“It’s all about the joy of exploration” Heinali|
Ukrainian composer and producer Oleg Shpudeiko has been attracting a growing following in recent years with his gorgeous ambient synth work and meticulous approach to sound design. As his latest LP,
Iridescent, hits shelves, FM caught up with him to talk life in the studio...
When did you start making music, and how did you first get started?
“August 2003. I had no musical education but, like most teenagers, I listened to a lot of music. I don’t think I even knew the difference between high and low frequencies, but I was pretty good with computers.
“I started with Jeskola Buzz, a tracker that was recommended to me by a friend. It clicked with me, since it didn’t require any musical knowledge to make music.
“I don’t think I tried to write music in a specific genre in Jeskola Buzz, I was just messing around, trying my hand at different things, exploring its features. At least, not until 2004, when I switched to Cubase and somehow started a ten year long period of copying music I loved, before I arrived at something that felt like it was mine.
“As for inspirations, back then it was Coil, Nine Inch Nails, Current 93, Cisfinitum, Akira Yamaoka, t.A.T.u., Reutoff, Sal Solaris and many, many others. I actually recorded an album with Sal Solaris, one of my dark ambient/post-industrial idols, a few years ago. Back in 2003, I would never have thought it could happen.”
Tell us about your studio
“It’s currently my home studio in a one bedroom apartment in Kyiv. I’ve been here since 2016. It’s a very small room with a lot of compromises, since it’s functioning as a living space as well. I tried my best to improve room acoustics with four HOFA bass traps and nine custom-made midrange rockwool absorber panels. They make a huge difference in comparison with an untreated room, but the sound is far from studio-grade flat. But then again, I don’t do mastering and mix only my own music so it’s fine for now.
“As for instruments, I have a Eurorack modular system mostly based on Make Noise modules. I use it a lot, both for sound synthesis and processing and spend more time with it than in my DAW. There’s also a Korg MS20 mini, an all-round workhorse Virus Ti2 Polar and a guitar pedal processing chain.
“The weirdest hardware in my studio is an old post-Soviet digital reverb/chorus/delay unit that I got for 20 bucks, I think. It’s all crackling and glitchy and shitty – absolutely adorable. And it has a special button for a memory loop feature, when it just plays whatever is currently stored in its buffer.”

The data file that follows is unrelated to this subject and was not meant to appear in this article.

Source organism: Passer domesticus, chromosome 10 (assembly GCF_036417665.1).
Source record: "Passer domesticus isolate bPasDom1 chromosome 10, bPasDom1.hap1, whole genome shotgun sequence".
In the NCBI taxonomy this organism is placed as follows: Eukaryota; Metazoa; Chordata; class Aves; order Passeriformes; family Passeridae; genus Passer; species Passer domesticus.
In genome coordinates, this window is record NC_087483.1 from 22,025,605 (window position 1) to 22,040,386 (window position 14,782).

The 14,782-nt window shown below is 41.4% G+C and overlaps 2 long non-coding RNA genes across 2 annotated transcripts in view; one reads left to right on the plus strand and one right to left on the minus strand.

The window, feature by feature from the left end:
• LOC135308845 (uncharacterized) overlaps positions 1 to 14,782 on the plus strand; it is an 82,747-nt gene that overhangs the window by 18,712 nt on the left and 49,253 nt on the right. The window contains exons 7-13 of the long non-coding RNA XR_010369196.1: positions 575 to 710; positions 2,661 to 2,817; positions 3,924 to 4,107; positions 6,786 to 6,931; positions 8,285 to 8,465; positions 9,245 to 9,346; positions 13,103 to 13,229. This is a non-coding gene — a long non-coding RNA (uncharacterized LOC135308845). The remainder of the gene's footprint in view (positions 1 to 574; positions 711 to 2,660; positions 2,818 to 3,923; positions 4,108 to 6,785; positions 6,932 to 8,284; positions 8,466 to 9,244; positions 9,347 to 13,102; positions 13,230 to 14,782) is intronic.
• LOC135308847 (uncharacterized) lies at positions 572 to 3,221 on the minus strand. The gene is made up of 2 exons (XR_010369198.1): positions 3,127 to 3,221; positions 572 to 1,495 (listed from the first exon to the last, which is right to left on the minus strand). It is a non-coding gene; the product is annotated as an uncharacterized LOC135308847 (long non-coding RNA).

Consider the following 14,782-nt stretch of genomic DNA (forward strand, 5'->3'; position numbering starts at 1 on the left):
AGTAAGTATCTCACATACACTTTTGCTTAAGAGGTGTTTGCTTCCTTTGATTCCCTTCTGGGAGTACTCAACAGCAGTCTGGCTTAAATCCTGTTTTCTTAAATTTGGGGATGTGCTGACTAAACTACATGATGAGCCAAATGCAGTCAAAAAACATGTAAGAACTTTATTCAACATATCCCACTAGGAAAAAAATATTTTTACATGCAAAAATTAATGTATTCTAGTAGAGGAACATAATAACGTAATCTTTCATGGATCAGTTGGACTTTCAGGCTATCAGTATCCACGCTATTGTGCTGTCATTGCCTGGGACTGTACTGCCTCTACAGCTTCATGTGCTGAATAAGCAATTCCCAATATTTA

What DAW (or DAWs) do you use, and why did you choose it?
“Cubase. I think it’s true when they say that a DAW is more about one’s habit than anything else. I started using Cubase in 2004 and still use it. It feels like home, everything is in place and the workflow is smooth and easy.”
What dream bit of gear would you love to have in you studio?
“Thermionic Culture Vulture, a valve distortion unit. It’s not that rare or terribly expensive, but it’s almost impossible to get in Ukraine. I think it has a certain ‘aura’ around it. I love to listen to the distortion, nearly all of our Heinali and Matt Finney stuff is heavily overdriven and distorted, and my previous live drone setup featured distortion in the master signal chain. I would record huge amounts of layers of simple drones at different pitches with the MS20 mini and two loopers, and then slowly explore harmonics with distortion pedals. When I found out about the Culture Vulture it instantly interested me. Anyway, two years ago I had to choose between Culture Vulture and Make Noise System Concrete. You already know what choice I made!”
When approaching a new track or project, where do you start?
“For my personal stuff, it starts with a patch on a modular system. Actually, I’ve recently realised that the thing I love the most about modular synthesis is the same thing I loved about Jeskola Buzz. It’s all about the process of experimentation, connecting stuff, sometimes in unexpected ways that would lead to unexpected results. It’s the joy of exploration, both of yourself and your instrument, and interrelations between the two. That got me into music in the first place.
“Sometimes I don’t even do any edits or additional recording afterwards, so it’s just a raw recording straight from the modular, with just some compression and EQ. A lot of tracks from my Iridescent LP were recorded in this way. It was very different a few years ago; my workflow changed dramatically after I dug into the modular realm.”